If you start small it isn't so expensive and you may find that you never feel the need to get a bigger system.
     
  8. Cygnet

    Cygnet Guest

    The technology not only exists, but is in use NOW,to make light crude oil and gasoline from any carbon based matter, ranging from plastic to turkey guts. At $10 a barrel, manufacturing cost. It's being DONE now. Butterball is fueling one of their plants with this technology, from what I understand.

    No catch that I've heard, either, except that the technology is still new and people are still suspicious of it. One of the nice things about this, though, is that light crude can be manufactured locally rather than being transported long distances, which reduces the chance for environmental damage from spills.

    Leva
     
  9. kathy H

    kathy H kathyh

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    Just read a article were you can run your diesel car on vegetable oil! A company called Greasecar sells conversion kits for eight hundred dollars.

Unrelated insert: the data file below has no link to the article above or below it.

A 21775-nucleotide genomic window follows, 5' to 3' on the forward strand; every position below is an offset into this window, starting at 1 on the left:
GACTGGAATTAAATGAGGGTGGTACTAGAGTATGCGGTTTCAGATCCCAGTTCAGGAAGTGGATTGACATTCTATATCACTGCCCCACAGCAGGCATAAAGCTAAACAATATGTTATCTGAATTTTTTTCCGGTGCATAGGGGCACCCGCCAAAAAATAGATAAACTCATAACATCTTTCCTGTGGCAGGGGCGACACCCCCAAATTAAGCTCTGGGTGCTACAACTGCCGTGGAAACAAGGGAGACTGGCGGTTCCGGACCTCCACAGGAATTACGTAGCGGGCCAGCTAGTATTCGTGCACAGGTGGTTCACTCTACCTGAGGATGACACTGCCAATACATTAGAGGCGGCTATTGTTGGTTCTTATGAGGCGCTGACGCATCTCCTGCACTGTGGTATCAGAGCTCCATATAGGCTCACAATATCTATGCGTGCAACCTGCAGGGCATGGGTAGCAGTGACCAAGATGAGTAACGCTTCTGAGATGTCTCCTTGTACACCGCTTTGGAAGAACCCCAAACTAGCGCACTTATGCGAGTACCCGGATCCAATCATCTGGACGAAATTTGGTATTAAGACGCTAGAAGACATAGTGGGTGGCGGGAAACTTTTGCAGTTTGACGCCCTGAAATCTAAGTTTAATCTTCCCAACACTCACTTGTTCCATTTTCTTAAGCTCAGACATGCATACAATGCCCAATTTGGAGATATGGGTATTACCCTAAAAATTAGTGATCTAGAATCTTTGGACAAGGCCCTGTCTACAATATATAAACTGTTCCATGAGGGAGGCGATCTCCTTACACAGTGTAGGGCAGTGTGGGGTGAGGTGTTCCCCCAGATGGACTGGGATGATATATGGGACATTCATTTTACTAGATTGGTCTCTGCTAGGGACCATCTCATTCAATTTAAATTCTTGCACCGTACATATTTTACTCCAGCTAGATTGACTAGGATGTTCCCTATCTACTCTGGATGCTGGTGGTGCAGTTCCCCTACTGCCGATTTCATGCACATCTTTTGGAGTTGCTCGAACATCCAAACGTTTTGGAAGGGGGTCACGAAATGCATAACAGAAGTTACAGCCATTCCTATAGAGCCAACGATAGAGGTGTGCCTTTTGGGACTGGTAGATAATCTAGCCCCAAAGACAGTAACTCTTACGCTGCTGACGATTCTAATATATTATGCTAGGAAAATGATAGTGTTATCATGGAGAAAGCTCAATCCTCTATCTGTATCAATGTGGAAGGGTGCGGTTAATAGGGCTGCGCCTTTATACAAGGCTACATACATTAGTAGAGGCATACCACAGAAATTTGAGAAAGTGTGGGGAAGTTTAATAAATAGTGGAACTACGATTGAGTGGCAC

10. There are plenty of good alternatives.

    Biodiesel for example, made from plant oils to power diesel engines.

    Ethanol made from grain to power gasoline engines.

    There is much farmland that could be put into production growing crops needed to make the above fuels, and farmers could actually make a decent living out of it.

    Problem is, oil companies buy political influence, so you won't see it wide scale until things really get bad.

    But we could have solved the oil problem 30 years ago....
     
  11. mightybooboo

    mightybooboo Well-Known Member

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    We have been running out of oil since we first started using it.I doubt we will run out in our lifetimes,I put little faith in the oil predictions.But manipulated shortages and higher prices,we will probably see that.And how much oil is Iraq producing,anyone know?
    BooBoo
     
  12. mightybooboo

    mightybooboo Well-Known Member

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    All doable and being done right now.You can get a freezer that will run on 150 watt panel.Imagine a manhatten Project for alt. energy?If you can buy a new car,you can be offgrid in style.Same price.
    BooBoo
     
  13. Greenwitch

    Greenwitch Member

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    NY
    First let me say my relatives in Europe laugh when I tell them gas is over $2 a gallon - they have paid between $3.50 and $5.00 a gallon for years, because European oil and gas is not subsidized with tax money like American fuel. Were just not used to seeing the bill at the gas station.

    Anyone interested in this topic should read "The End of Oil" by Paul Roberts. Here is the Amazon review: